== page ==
His self-stoppage in the Sakara fight made me wonder if Stann has his eye on a future career as a referee, or maybe a diplomat. Stann is a genuinely decent person with an uncommon degree of self-awareness and empathy. Covering MMA day in and day out, it’s difficult at times not to get cynical about the world you’re writing about. Then you meet someone like Stann, who turns out to be every bit as remarkable as he looks on paper, and you remember that there are still some good guys in this sport. He may never be a champion or a headliner on some major pay-per-view, but it doesn’t matter. As long as he’s around, he’s a credit to MMA in ways both big and small.
Least Classy Move of the Night: James Head
What reason could there possibly be to shove a guy after you’ve just submitted him? It’s over, you won, end of story. If anything, he’s the one who should be frustrated to the point of doing something dumb. I understand that perhaps Head got worked up by being in hostile territory, but that’s no excuse to act like a jerk. Please Americans, when abroad, let’s all try to do a little image rehabilitation. Don’t cut in line. Don’t be loud and obnoxious. And definitely don’t be the most unsportsmanlike competitor on a foreign fight card. Europeans already assume we’re jerks. We don’t have to go out of our way to tell them they’re right.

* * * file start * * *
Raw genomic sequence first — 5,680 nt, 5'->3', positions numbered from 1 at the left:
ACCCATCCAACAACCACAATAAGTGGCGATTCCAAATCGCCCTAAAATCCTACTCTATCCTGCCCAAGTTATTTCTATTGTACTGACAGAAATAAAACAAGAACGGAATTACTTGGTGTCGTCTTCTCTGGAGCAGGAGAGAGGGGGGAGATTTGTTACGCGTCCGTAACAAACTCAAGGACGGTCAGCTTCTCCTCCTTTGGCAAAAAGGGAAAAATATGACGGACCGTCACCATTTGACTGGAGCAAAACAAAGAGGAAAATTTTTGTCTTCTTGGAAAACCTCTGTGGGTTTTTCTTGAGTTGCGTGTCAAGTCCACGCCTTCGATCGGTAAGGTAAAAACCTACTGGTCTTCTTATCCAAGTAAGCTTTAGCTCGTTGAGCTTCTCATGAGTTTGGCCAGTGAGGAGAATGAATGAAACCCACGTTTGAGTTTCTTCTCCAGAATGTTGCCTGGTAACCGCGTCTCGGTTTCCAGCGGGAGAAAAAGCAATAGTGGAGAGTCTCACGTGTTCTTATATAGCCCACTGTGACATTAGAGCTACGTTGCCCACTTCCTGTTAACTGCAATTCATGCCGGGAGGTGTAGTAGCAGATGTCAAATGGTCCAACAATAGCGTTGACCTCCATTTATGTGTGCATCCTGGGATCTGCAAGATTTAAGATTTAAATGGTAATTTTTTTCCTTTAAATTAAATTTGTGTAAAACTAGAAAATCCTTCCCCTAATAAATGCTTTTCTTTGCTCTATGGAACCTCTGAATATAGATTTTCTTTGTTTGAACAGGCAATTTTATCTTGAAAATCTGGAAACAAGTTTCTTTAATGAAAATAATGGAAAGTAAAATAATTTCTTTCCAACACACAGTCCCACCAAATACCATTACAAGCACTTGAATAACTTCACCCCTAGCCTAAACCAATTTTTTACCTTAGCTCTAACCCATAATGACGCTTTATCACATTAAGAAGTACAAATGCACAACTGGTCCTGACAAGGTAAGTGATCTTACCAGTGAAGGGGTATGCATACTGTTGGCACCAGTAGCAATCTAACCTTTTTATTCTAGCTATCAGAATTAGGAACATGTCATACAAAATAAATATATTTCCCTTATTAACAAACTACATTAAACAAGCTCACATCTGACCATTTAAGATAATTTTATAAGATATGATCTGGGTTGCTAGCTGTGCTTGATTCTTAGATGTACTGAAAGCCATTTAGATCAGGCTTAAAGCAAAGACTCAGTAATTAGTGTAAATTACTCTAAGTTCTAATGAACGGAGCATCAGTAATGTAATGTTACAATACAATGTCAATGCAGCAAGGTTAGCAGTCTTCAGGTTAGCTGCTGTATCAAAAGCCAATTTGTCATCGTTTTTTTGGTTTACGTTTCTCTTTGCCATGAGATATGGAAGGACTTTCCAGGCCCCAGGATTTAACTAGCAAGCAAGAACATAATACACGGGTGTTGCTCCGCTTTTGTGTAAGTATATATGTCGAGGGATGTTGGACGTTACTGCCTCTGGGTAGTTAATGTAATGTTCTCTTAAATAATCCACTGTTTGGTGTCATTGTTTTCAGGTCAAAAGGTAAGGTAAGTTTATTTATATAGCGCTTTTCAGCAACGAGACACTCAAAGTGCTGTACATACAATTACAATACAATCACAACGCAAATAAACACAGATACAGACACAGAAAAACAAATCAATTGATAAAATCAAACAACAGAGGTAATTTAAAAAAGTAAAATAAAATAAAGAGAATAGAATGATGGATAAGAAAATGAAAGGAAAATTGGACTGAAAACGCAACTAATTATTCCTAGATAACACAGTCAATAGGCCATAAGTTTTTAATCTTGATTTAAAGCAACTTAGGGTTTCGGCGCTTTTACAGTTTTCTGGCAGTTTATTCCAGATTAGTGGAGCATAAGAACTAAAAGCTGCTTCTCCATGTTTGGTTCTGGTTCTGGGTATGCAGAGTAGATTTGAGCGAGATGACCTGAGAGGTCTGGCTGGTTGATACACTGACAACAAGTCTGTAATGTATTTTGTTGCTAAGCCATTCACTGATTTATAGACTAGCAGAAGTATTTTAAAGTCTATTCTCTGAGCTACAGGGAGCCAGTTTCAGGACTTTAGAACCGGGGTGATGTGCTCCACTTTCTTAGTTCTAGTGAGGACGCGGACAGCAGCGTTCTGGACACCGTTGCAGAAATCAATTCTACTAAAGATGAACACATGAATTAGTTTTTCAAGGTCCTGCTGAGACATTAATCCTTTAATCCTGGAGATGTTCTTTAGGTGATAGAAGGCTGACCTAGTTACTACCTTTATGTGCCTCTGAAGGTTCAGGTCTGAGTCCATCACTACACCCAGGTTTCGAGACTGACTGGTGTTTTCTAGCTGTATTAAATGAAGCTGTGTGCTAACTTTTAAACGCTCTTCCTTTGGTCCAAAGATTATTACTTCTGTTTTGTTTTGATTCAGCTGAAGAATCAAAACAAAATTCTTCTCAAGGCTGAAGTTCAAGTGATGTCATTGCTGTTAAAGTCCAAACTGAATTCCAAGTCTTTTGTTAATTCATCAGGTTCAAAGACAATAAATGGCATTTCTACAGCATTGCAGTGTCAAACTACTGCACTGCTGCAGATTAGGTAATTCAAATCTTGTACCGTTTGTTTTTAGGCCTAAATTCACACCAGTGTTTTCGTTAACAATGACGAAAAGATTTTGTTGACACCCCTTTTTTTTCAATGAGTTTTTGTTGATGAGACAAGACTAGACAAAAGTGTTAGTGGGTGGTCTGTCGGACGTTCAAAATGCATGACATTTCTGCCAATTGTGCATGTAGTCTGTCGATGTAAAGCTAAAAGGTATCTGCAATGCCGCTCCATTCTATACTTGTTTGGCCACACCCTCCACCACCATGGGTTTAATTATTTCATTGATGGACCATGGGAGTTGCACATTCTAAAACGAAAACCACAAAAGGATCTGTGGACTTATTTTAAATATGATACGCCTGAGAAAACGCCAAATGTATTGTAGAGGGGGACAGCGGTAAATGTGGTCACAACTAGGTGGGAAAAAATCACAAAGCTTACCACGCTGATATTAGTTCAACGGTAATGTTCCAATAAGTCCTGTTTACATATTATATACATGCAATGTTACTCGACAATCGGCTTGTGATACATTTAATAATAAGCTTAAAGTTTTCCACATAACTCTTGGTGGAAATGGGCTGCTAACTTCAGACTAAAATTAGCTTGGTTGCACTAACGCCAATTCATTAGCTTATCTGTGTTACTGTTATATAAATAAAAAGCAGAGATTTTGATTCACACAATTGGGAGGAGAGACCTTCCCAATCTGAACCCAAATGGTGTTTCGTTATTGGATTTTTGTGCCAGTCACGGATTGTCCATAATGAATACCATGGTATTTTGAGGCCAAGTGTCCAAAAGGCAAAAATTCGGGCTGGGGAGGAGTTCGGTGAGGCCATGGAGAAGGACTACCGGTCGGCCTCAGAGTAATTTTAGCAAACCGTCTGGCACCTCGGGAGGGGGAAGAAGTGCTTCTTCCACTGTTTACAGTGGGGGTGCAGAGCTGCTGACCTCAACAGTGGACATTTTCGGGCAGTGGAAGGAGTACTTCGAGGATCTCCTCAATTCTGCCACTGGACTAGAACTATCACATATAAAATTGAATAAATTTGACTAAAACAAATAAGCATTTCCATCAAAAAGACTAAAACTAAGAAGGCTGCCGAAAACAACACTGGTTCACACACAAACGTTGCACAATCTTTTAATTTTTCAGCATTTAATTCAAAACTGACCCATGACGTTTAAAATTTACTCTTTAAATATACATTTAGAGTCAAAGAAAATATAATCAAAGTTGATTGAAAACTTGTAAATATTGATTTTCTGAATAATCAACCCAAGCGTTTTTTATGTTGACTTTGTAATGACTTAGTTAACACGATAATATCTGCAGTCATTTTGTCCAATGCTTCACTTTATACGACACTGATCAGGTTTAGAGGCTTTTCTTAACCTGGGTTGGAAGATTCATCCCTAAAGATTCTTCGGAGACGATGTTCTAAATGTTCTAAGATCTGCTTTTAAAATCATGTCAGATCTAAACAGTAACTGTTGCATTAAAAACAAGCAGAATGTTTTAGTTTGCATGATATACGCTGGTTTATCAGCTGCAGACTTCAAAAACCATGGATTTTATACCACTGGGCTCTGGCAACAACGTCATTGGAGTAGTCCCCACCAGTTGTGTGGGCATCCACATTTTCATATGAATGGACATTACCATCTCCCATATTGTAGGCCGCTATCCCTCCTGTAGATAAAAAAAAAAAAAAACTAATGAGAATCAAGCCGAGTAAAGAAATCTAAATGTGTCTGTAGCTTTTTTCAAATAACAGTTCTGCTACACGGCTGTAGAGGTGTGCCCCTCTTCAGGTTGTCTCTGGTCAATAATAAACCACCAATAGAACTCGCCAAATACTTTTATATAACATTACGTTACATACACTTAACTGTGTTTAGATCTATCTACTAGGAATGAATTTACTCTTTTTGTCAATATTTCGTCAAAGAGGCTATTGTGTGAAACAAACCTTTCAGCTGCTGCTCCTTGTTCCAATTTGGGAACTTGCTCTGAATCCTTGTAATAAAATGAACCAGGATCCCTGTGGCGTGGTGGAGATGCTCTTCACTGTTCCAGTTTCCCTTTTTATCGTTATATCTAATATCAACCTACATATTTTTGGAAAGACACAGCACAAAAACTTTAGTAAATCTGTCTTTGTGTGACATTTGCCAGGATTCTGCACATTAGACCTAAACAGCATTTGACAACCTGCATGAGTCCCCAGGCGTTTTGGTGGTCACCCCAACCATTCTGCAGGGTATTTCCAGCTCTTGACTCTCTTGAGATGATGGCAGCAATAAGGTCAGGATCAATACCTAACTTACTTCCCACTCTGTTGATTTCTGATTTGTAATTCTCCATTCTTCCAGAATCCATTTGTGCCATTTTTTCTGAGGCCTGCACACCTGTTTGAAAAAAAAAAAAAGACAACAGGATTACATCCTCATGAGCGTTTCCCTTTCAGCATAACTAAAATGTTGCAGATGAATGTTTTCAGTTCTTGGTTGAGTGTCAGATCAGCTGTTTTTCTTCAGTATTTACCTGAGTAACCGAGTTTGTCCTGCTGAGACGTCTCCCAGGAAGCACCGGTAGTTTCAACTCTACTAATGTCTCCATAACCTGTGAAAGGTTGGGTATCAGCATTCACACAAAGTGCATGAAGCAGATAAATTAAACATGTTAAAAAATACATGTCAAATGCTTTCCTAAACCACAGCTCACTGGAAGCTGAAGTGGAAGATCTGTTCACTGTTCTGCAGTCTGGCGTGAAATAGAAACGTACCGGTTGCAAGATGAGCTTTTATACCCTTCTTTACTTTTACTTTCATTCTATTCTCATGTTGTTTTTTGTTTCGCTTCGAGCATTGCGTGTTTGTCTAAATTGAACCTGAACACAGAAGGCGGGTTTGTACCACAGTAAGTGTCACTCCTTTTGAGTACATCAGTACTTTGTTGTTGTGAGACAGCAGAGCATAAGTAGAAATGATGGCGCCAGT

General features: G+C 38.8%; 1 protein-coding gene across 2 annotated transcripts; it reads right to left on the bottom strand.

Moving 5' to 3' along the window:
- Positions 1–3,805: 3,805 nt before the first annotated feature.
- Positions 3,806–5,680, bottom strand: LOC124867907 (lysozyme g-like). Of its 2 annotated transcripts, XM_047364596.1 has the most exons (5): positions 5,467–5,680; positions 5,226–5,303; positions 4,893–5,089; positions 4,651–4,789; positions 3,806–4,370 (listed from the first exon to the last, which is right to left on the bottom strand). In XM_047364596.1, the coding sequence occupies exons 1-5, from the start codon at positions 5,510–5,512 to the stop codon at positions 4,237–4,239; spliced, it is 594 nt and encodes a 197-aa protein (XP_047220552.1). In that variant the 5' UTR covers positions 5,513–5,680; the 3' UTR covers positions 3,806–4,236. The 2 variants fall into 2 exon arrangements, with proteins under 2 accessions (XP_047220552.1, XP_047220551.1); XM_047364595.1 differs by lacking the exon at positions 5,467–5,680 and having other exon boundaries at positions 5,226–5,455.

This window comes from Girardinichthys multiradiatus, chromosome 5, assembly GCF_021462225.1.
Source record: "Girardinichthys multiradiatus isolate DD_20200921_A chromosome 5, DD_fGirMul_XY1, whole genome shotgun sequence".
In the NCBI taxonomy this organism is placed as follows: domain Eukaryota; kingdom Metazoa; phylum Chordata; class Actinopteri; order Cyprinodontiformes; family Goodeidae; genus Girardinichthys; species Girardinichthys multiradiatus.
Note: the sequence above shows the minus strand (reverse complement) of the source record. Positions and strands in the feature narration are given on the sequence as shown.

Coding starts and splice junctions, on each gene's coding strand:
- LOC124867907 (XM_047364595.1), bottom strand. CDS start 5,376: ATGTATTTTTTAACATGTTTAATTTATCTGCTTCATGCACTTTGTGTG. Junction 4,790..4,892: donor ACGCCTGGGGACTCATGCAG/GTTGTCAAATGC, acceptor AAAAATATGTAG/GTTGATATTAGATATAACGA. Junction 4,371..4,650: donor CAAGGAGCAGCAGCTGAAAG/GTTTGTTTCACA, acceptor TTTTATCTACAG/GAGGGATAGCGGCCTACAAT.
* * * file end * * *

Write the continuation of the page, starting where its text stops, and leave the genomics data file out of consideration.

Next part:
Best All-Around Performance: British fighters
England went a perfect 3-0 at ‘UFC Sweden,’ with victories by Brad Pickett, John Maguire, and Jason Young. Pickett earned his second straight Fight of the Night bonus with a submission of Damacio Page, and Maguire got to show off a little "gypsy-jitsu" with an armbar of DaMarques Johnson. Young was the only one of three not to earn a finish or a bonus, but he did thoroughly out-wrestle his American opponent, so maybe we’ll have to revise that conventional wisdom about the Brits suffering from a lack of mat skills. And what are Pickett and Page going to do with their bonus checks from the UFC, you ask? Pickett plans to perhaps finally buy a car, which he says he’s put off since he puts all his money back into his training. Maguire, in true gypsy fashion, said he plans to "buy [his] mum a caravan." And yes, I think he was being totally serious, which is awesome. If I were them, I just wouldn’t spend too much of that money before they get back to the U.K. The Swedes have themselves a nice country, but those taxes are brutal.